The Bears passer is effective at hitting his targets coming out of their breaks and shows enough touch on his deep throws to get the ball over the receiver’s outside shoulder. He can make all the throws with good precision, and when he’s given time to throw, he has a quick and compact release. There can be a slight wind-up when he wants to put more steam on it, but he doesn’t drop the ball low. He has a nice follow-through motion and keeps a tight spiral.

Petty has the foot quickness to drop back quickly from center to his pass-set point, but is also capable of executing passes quickly from the shotgun formation. He shows very good body torque and good balance in his drive back, whether taking a 3- or 5-step approach. He needs to do a better job of setting his feet and stepping into his throws, as lots of his accuracy issues come from improper footwork, especially when on the move.

The senior can fire the tight ropes up field, putting good zip and velocity behind his long ball tosses. He has a snappy over-the-top delivery and keeps the ball high in his pass drop. He holds the ball at the top of his numbers and has fairly quick feet in his set-up. He is just too inconsistent in stepping into his throws. He needs to step up into the pocket better, as he will sit in the back of his drop, leaving himself vulnerable to edge rushers.

There is no question that Petty has great arm strength, along with the ability to deliver the ball quickly, when he does not try to force the issue. He gets in trouble too much though, especially when he reverts to carrying the ball low, as he won’t step into his tosses then, replacing his front foot and rotating his hips to make the toss.

Petty is very effective at hitting his targets coming out of their breaks and shows enough touch on his deep throws to get the ball over the receiver’s outside shoulder. He can make all the throws with good precision, but must learn how to drive into his throws and not rotate his hips so much. When he throws off his front foot, he will not hang the ball throwing deep.

When given time to throw, Petty has a quick and compact release. There can be a slight wind-up when he wants to put more steam on it, but he doesn’t drop the ball low. He has a nice follow-through motion and keeps a tight spiral. He will drop the ball just slightly below the numbers on some of his deeper throws, but it doesn’t cause a long wind-up and generally stays quite compact.

Petty is best served on the move, as he is a viable two-way threat when he scans the field before taking risky chances. When scrambling, defenses have to account for both his running ability and the pass, as he can take off up field for large gains or fire the ball accurately to receivers on the move. His footwork can get sloppy when he’s forced to stand in the pocket and deliver under pressure, especially when it’s coming in front of him, as he will throw off the wrong foot, though.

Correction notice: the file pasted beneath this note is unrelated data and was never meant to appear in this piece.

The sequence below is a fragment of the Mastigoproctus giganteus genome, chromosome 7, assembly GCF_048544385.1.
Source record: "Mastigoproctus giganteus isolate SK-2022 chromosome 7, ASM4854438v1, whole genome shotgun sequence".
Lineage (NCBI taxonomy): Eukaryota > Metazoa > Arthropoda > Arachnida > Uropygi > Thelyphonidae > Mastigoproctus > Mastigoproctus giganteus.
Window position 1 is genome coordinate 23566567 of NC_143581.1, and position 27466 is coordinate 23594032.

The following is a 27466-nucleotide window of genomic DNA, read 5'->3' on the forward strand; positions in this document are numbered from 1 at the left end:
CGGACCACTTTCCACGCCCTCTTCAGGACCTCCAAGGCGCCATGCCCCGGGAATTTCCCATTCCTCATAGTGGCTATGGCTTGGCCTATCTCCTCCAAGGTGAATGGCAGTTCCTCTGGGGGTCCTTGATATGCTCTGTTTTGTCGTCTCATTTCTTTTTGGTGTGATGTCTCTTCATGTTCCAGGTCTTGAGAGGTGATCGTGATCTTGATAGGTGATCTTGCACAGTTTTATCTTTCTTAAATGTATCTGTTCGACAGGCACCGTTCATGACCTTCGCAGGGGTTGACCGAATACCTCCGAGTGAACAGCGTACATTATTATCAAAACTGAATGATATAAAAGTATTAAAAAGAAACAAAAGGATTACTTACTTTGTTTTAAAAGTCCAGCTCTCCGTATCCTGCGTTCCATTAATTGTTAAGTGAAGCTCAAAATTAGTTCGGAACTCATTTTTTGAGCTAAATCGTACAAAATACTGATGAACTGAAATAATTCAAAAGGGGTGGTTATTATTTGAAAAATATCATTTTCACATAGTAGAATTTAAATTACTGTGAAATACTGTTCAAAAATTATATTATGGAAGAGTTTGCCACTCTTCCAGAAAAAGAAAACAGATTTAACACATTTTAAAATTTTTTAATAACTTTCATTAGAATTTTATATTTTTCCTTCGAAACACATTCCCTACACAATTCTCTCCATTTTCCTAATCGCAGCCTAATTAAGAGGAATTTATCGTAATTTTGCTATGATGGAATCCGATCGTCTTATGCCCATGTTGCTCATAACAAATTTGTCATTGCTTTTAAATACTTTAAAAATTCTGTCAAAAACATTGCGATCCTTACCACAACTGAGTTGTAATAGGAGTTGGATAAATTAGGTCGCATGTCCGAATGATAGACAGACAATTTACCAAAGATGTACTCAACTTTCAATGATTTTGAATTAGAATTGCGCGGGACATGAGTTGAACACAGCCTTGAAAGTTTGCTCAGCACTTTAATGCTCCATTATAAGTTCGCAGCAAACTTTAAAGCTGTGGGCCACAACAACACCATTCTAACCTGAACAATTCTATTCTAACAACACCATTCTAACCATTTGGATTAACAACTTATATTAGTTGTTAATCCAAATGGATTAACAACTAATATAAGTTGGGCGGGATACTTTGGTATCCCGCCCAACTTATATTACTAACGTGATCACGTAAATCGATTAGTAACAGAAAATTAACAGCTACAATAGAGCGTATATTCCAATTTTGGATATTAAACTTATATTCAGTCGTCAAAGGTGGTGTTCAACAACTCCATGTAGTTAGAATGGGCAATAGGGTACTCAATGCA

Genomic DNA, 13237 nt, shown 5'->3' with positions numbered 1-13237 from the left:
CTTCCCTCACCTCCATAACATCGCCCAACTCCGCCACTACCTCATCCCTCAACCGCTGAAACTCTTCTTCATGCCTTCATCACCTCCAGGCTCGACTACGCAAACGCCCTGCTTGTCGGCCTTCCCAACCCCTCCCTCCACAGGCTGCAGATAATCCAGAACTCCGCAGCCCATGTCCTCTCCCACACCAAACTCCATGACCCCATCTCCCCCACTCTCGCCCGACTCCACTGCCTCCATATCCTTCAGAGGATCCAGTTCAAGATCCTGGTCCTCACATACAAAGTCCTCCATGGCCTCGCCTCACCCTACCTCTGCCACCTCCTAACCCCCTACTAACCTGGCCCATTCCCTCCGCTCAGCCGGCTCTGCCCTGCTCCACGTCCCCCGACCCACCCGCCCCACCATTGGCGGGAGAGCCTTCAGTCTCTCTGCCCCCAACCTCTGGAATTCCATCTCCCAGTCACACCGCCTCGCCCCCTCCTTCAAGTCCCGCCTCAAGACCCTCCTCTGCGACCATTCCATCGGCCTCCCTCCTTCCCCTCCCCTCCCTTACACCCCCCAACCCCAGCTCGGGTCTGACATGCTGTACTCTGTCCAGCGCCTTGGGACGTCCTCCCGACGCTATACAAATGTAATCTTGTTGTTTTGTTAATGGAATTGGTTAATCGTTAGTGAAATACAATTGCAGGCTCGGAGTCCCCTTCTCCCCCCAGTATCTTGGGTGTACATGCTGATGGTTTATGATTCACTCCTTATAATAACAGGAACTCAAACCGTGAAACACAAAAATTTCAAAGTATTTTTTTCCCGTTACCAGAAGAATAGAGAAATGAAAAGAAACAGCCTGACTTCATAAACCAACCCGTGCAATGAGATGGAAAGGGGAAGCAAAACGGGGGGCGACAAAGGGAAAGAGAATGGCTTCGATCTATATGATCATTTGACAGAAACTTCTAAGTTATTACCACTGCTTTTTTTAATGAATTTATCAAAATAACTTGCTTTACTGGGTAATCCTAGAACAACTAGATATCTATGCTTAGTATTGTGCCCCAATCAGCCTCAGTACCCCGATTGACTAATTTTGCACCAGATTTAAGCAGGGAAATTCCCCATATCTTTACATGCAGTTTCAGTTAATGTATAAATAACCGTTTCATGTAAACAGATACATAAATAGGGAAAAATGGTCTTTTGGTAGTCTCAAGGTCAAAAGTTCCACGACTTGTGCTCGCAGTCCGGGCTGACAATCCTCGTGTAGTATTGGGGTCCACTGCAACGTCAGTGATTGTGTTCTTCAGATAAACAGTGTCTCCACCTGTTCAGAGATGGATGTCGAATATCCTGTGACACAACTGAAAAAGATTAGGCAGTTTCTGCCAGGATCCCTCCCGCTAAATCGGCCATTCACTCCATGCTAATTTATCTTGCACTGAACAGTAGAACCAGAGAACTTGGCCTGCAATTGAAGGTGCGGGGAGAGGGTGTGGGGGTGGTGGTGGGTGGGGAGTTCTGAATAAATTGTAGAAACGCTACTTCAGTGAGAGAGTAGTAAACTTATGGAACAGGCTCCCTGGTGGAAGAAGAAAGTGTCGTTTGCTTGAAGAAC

There is no question that Petty commands the huddle and has total leadership in the room. He is highly respected by all and prides his role as “one of the guys,” but also will not hesitate to confront a teammate for lackadaisical play. He is a highly competitive player who has been the “pulse” of the team ever since being inserted into the starting lineup as a junior.

At the Senior Bowl practices, Petty was a more efficient passer on the move going to his right than left hash, as his mechanics suffer when he goes the “southpaw-left” route, resulting in his passes sailing far over the head of his intended target. With his quickness dropping back from center and to his drop point, he can buy time when needed, but he has become predictable, as he will favor going to his right side. He has a tendency to sit at the back of his drop and doesn’t always step into his throws. It also leaves him vulnerable to edge rushers.

Bryce Petty NFL Scouting Combine measurables

6-3/230 (4.87 forty)
31 7/8-inch arm length
10-inch hands
34-inch vertical jump
121-inch broad jump
6.91 3 cone drill
4.13 20 yard shuttle

PETTY on himself

This is not Jameis Winston or Marcus Mariota, who will go high in the April draft. And maybe the NFL's desire for QB's will cause Petty to go higher than, say, Round 3. But smart teams take stabs at guys with this level of aptitude, and Petty hopes, this level of passion.



“For me, the best way I can say it is you’re going to get a guy who is passionate about football, loves football, loves to learn, loves to absorb,” Petty said. “I think that’s what is hard to find on paper. You really have to just get in there and be with (teams) and talk X’s and O’s with them.”

The Cowboys and Petty will meet soon for a private workout. If Dallas were to draft Petty, he would be just the 29th quarterback selected in franchise history ... But the time, for this team, is coming.

Item by Item

*The Adrian Peterson scoop, a CowboysHQ.com exclusive, is here.

*Heads up on the compensatory picks Dallas will be getting for losing DeMarco and the rest. Done right, this will be a Cowboys windfall in 2016, as KD brilliantly explains here.

Getting ready for the draft? Please read "The Cowboys' Six Tells and Tendencies in the Draft.''

Smile

*Here's the inside scoop on why Dallas and Rolando McClain are prepping for a divorce.

*The Fan provides a first-person account of the pre-Dallas work of Hardy and McFadden.

*The Greg Hardy story could use a dispassionate look at the case, the court proceedings and the law. This is that look.

CowboysHQ Top Stories